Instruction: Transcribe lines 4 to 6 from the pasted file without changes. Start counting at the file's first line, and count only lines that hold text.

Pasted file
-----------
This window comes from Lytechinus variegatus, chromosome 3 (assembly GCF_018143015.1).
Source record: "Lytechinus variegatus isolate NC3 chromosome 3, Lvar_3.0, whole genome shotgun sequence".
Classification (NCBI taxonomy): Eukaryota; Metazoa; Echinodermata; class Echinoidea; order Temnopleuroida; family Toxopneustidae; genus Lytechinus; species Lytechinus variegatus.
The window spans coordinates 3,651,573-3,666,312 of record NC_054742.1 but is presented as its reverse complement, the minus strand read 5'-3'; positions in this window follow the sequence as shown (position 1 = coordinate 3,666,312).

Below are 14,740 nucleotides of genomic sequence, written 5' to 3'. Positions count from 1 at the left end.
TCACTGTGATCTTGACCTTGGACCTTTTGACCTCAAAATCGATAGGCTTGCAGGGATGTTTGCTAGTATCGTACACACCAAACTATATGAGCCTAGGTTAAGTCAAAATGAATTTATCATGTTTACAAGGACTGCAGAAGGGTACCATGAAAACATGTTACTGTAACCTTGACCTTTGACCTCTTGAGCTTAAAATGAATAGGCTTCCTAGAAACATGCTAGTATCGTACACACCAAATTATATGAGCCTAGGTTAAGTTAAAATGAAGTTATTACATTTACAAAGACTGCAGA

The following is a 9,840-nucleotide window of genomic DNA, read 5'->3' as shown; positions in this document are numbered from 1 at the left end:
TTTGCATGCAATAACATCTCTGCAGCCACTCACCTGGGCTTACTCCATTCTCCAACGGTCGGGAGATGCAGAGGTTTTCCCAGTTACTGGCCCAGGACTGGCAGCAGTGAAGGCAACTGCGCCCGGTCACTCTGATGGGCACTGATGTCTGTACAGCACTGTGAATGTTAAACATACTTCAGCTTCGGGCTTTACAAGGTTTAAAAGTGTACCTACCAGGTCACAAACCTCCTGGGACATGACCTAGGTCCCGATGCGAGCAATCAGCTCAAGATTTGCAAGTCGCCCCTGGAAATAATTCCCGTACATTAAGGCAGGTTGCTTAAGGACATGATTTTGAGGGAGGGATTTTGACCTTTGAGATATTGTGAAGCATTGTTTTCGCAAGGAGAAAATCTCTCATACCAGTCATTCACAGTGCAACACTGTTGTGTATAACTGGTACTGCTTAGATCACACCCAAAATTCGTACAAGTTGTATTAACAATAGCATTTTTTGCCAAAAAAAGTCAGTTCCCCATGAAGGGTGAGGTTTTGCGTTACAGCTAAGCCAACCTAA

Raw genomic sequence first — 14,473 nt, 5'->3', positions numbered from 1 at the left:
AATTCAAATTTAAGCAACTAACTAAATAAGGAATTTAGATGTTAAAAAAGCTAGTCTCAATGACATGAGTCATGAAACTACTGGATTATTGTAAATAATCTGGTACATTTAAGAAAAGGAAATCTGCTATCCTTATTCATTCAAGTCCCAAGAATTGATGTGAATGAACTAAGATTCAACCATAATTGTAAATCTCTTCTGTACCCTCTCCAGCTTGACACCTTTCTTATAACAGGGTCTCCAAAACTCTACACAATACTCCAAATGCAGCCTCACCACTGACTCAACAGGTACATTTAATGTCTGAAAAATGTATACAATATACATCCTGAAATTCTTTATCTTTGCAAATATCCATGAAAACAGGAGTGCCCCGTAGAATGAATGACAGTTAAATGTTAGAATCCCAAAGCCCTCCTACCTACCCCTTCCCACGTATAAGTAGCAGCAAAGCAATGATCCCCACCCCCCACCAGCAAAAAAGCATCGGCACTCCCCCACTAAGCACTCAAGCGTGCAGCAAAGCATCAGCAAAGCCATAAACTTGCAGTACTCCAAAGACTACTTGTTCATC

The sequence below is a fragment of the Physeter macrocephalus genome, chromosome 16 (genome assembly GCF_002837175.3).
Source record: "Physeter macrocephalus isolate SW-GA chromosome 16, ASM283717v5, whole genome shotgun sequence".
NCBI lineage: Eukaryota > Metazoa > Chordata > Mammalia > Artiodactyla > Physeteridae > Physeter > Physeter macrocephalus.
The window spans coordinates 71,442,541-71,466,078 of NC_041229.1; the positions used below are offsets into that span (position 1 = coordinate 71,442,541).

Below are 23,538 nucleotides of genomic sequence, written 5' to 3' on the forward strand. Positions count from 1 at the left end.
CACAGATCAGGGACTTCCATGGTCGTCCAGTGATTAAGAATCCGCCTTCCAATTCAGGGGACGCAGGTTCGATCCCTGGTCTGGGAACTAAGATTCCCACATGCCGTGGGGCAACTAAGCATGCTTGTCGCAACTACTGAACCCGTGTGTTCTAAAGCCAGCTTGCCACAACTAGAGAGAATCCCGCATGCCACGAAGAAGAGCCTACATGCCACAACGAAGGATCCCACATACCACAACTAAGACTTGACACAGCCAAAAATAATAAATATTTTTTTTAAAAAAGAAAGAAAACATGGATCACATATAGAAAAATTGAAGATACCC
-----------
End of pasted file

The window spans coordinates 3,651,573-3,666,312 of record NC_054742.1 but is presented as its reverse complement, the minus strand read 5'-3'; positions in this window follow the sequence as shown (position 1 = coordinate 3,666,312).

Below are 14,740 nucleotides of genomic sequence, written 5' to 3'. Positions count from 1 at the left end.
TCACTGTGATCTTGACCTTGGACCTTTTGACCTCAAAATCGATAGGCTTGCAGGGATGTTTGCTAGTATCGTACACACCAAACTATATGAGCCTAGGTTAAGTCAAAATGAATTTATCATGTTTACAAGGACTGCAGAAGGGTACCATGAAAACATGTTACTGTAACCTTGACCTTTGACCTCTTGAGCTTAAAATGAATAGGCTTCCTAGAAACATGCTAGTATCGTACACACCAAATTATATGAGCCTAGGTTAAGTTAAAATGAAGTTATTACATTTACAAAGACTGCAGA